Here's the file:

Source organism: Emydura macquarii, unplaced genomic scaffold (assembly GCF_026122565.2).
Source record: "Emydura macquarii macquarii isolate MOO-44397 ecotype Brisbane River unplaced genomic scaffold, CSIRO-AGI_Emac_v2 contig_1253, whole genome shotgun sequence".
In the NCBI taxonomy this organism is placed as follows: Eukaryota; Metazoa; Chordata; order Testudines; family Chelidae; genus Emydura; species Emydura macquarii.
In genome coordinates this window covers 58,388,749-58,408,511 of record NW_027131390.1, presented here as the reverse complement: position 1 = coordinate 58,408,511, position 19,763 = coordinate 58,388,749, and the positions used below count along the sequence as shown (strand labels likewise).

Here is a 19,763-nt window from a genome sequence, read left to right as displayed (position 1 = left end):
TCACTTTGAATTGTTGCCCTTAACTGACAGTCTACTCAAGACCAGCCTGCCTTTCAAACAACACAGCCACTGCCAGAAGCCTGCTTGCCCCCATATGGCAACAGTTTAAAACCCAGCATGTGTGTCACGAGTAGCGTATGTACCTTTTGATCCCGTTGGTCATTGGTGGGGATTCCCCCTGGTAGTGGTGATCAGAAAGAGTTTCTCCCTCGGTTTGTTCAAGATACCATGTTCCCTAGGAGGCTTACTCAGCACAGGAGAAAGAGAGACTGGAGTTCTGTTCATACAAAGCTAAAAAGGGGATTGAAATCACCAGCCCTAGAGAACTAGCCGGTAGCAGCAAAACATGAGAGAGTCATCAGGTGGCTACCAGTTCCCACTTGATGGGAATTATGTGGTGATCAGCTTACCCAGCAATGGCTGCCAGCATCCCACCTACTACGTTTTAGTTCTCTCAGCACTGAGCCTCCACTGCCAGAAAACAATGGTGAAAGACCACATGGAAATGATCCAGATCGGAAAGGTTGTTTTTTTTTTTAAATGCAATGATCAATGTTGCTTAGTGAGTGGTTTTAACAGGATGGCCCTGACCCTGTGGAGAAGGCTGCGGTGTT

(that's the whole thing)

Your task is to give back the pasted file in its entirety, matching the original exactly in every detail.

Source organism: Emydura macquarii, unplaced genomic scaffold (assembly GCF_026122565.2).
Source record: "Emydura macquarii macquarii isolate MOO-44397 ecotype Brisbane River unplaced genomic scaffold, CSIRO-AGI_Emac_v2 contig_1253, whole genome shotgun sequence".
In the NCBI taxonomy this organism is placed as follows: Eukaryota; Metazoa; Chordata; order Testudines; family Chelidae; genus Emydura; species Emydura macquarii.
In genome coordinates this window covers 58,388,749-58,408,511 of record NW_027131390.1, presented here as the reverse complement: position 1 = coordinate 58,408,511, position 19,763 = coordinate 58,388,749, and the positions used below count along the sequence as shown (strand labels likewise).

Here is a 19,763-nt window from a genome sequence, read left to right as displayed (position 1 = left end):
TCACTTTGAATTGTTGCCCTTAACTGACAGTCTACTCAAGACCAGCCTGCCTTTCAAACAACACAGCCACTGCCAGAAGCCTGCTTGCCCCCATATGGCAACAGTTTAAAACCCAGCATGTGTGTCACGAGTAGCGTATGTACCTTTTGATCCCGTTGGTCATTGGTGGGGATTCCCCCTGGTAGTGGTGATCAGAAAGAGTTTCTCCCTCGGTTTGTTCAAGATACCATGTTCCCTAGGAGGCTTACTCAGCACAGGAGAAAGAGAGACTGGAGTTCTGTTCATACAAAGCTAAAAAGGGGATTGAAATCACCAGCCCTAGAGAACTAGCCGGTAGCAGCAAAACATGAGAGAGTCATCAGGTGGCTACCAGTTCCCACTTGATGGGAATTATGTGGTGATCAGCTTACCCAGCAATGGCTGCCAGCATCCCACCTACTACGTTTTAGTTCTCTCAGCACTGAGCCTCCACTGCCAGAAAACAATGGTGAAAGACCACATGGAAATGATCCAGATCGGAAAGGTTGTTTTTTTTTTTAAATGCAATGATCAATGTTGCTTAGTGAGTGGTTTTAACAGGATGGCCCTGACCCTGTGGAGAAGGCTGCGGTGTT